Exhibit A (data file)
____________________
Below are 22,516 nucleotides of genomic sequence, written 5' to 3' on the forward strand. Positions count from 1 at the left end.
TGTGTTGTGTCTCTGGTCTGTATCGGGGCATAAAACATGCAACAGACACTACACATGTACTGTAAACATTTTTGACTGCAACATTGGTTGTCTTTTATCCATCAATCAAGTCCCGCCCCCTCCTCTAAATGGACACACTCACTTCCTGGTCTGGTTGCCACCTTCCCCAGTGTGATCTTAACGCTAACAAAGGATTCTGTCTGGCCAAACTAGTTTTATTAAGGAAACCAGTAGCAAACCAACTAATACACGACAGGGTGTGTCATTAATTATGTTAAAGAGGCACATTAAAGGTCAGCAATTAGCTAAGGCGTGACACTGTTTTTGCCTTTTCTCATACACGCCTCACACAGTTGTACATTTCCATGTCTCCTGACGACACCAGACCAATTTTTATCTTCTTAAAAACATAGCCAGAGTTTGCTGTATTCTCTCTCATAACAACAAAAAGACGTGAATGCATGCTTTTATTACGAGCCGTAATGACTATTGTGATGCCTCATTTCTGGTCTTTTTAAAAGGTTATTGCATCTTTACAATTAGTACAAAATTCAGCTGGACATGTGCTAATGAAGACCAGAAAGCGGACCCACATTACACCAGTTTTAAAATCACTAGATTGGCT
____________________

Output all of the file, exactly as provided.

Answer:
Below are 22,516 nucleotides of genomic sequence, written 5' to 3' on the forward strand. Positions count from 1 at the left end.
TGTGTTGTGTCTCTGGTCTGTATCGGGGCATAAAACATGCAACAGACACTACACATGTACTGTAAACATTTTTGACTGCAACATTGGTTGTCTTTTATCCATCAATCAAGTCCCGCCCCCTCCTCTAAATGGACACACTCACTTCCTGGTCTGGTTGCCACCTTCCCCAGTGTGATCTTAACGCTAACAAAGGATTCTGTCTGGCCAAACTAGTTTTATTAAGGAAACCAGTAGCAAACCAACTAATACACGACAGGGTGTGTCATTAATTATGTTAAAGAGGCACATTAAAGGTCAGCAATTAGCTAAGGCGTGACACTGTTTTTGCCTTTTCTCATACACGCCTCACACAGTTGTACATTTCCATGTCTCCTGACGACACCAGACCAATTTTTATCTTCTTAAAAACATAGCCAGAGTTTGCTGTATTCTCTCTCATAACAACAAAAAGACGTGAATGCATGCTTTTATTACGAGCCGTAATGACTATTGTGATGCCTCATTTCTGGTCTTTTTAAAAGGTTATTGCATCTTTACAATTAGTACAAAATTCAGCTGGACATGTGCTAATGAAGACCAGAAAGCGGACCCACATTACACCAGTTTTAAAATCACTAGATTGGCT